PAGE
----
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Self-Employment in Germany: The Trend Has Been Increasing for Some Time


  • Michael Fritsch
  • Alexander S. Kritikos
  • Alina Rusakova


Entrepreneurial self-employment in Germany has undergone a strong upturn in the last 20 years. The number of self-employed people rose by 40 percent between 1991 and 2009. The reasons for this development are the catch-up processes in eastern Germany, structural change towards the service sector, and a strong willingness among the highly skilled, the unmarried and among foreigners to enter self-employment. Furthermore, the percentage of women becoming involved in start-ups increased substantially during the monitoring period. The decision to take up self-employment generally pays off: after three years, 38 percent of all entrepreneurs still being active in the market had a higher income, while only 17 percent had a lower income than in their former paid employment position.

Suggested Citation

  • Michael Fritsch & Alexander S. Kritikos & Alina Rusakova, 2012. "Self-Employment in Germany: The Trend Has Been Increasing for Some Time," DIW Economic Bulletin, DIW Berlin, German Institute for Economic Research, vol. 2(3), pages 17-26.
  • Handle: RePEc:diw:diwdeb:2012-3-3

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    Cited by:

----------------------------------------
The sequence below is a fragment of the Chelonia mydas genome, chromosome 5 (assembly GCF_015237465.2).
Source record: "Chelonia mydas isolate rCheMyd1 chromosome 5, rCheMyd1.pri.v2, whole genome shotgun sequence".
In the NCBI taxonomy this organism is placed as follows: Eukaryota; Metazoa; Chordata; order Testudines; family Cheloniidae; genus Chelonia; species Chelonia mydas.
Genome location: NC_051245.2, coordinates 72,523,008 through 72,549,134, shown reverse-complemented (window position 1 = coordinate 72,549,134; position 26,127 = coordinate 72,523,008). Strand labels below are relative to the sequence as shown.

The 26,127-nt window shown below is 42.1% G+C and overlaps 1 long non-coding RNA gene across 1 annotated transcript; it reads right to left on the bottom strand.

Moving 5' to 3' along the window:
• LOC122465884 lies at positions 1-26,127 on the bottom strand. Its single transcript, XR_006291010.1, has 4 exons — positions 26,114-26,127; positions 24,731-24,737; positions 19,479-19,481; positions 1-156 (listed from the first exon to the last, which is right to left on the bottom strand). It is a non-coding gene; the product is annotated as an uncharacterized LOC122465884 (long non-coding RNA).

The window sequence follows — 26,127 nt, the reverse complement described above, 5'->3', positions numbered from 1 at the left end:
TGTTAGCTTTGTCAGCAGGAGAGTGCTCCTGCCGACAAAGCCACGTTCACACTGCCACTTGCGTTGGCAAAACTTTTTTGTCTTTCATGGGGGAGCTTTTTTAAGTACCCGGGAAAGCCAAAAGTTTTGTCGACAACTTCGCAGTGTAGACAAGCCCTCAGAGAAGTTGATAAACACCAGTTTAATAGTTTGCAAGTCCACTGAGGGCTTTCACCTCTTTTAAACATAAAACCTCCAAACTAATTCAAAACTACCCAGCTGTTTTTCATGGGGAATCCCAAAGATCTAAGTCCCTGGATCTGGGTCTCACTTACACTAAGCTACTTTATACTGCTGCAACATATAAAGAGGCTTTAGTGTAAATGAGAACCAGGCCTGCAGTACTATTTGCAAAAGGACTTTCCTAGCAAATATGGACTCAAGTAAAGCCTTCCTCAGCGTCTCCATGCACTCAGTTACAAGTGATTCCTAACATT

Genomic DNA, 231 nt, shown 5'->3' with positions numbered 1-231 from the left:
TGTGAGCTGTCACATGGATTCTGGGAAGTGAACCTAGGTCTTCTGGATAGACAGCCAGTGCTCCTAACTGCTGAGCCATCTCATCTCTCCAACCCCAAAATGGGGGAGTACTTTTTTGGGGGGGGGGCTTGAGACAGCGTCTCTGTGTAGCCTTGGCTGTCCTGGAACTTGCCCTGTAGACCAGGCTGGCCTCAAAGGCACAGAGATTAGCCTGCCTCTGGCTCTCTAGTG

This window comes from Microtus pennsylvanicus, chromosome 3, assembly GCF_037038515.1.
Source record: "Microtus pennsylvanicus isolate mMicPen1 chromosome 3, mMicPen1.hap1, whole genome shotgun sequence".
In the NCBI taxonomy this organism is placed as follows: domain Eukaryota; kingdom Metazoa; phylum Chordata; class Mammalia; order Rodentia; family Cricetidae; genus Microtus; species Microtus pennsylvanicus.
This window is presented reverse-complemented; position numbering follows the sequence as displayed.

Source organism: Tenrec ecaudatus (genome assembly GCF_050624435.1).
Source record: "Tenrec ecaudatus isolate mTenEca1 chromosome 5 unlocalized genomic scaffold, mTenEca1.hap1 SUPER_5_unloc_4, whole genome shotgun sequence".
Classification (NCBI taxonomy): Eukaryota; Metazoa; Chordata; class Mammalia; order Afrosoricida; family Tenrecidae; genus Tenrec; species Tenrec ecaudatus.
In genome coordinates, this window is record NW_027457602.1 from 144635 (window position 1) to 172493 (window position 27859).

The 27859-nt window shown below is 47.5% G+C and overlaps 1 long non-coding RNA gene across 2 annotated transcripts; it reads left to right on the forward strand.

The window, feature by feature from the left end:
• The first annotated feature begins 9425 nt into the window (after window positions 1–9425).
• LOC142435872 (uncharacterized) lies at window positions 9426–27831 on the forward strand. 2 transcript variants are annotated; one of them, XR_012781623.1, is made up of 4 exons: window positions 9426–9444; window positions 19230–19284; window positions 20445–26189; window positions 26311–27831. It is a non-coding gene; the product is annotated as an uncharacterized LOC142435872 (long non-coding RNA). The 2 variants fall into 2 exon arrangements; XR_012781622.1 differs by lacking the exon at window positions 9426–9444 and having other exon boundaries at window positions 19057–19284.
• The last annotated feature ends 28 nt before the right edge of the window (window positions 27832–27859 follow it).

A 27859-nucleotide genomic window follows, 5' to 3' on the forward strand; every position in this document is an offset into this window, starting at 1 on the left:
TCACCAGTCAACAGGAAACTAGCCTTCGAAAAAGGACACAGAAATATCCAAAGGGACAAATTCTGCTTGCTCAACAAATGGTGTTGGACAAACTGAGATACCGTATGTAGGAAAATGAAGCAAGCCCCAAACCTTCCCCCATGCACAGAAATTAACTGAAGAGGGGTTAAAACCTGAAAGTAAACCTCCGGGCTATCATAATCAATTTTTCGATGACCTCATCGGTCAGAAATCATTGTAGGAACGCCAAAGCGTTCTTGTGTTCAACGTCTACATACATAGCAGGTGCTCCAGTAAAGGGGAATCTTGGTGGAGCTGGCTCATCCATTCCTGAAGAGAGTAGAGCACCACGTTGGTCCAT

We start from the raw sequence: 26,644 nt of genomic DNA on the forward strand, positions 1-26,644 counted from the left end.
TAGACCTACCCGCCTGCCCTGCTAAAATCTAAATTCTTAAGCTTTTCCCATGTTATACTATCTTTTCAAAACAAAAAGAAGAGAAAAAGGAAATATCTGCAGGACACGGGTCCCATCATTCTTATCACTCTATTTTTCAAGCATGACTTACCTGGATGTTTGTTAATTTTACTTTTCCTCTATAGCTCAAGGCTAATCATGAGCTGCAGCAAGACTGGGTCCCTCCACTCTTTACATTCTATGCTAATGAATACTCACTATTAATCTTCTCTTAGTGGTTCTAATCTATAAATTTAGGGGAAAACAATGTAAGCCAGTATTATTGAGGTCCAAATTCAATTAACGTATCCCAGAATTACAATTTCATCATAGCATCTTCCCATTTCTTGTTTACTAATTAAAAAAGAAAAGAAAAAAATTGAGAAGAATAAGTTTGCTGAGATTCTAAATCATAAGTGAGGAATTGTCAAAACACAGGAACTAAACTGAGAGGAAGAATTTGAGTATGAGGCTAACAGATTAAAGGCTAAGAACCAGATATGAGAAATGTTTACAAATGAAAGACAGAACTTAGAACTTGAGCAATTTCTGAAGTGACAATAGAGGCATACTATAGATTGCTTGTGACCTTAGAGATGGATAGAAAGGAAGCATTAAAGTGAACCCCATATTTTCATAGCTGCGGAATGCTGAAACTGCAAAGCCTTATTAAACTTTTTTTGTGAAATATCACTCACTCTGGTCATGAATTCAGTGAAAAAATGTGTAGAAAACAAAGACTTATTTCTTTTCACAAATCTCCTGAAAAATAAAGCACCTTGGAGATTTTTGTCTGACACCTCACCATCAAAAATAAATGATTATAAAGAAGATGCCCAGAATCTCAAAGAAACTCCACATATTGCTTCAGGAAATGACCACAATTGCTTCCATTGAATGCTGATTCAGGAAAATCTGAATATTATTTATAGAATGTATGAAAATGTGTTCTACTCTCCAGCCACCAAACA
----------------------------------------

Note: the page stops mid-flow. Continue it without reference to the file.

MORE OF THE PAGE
1. repec:kap:sbusec:v:49:y:2017:i:2:d:10.1007_s11187-017-9874-6 is not listed on IDEAS
    2. Alina Sorgner & Michael Fritsch & Alexander Kritikos, 2017. "Do entrepreneurs really earn less?," Small Business Economics, Springer, vol. 49(2), pages 251-272, August.

    More about this item


    Entrepreneurship; self-employment; start-ups;

    JEL classification:

    • D22 - Microeconomics - - Production and Organizations - - - Firm Behavior: Empirical Analysis
    • J23 - Labor and Demographic Economics - - Demand and Supply of Labor - - - Labor Demand
    • L26 - Industrial Organization - - Firm Objectives, Organization, and Behavior - - - Entrepreneurship
    • M13 - Business Administration and Business Economics; Marketing; Accounting; Personnel Economics - - Business Administration - - - New Firms; Startups


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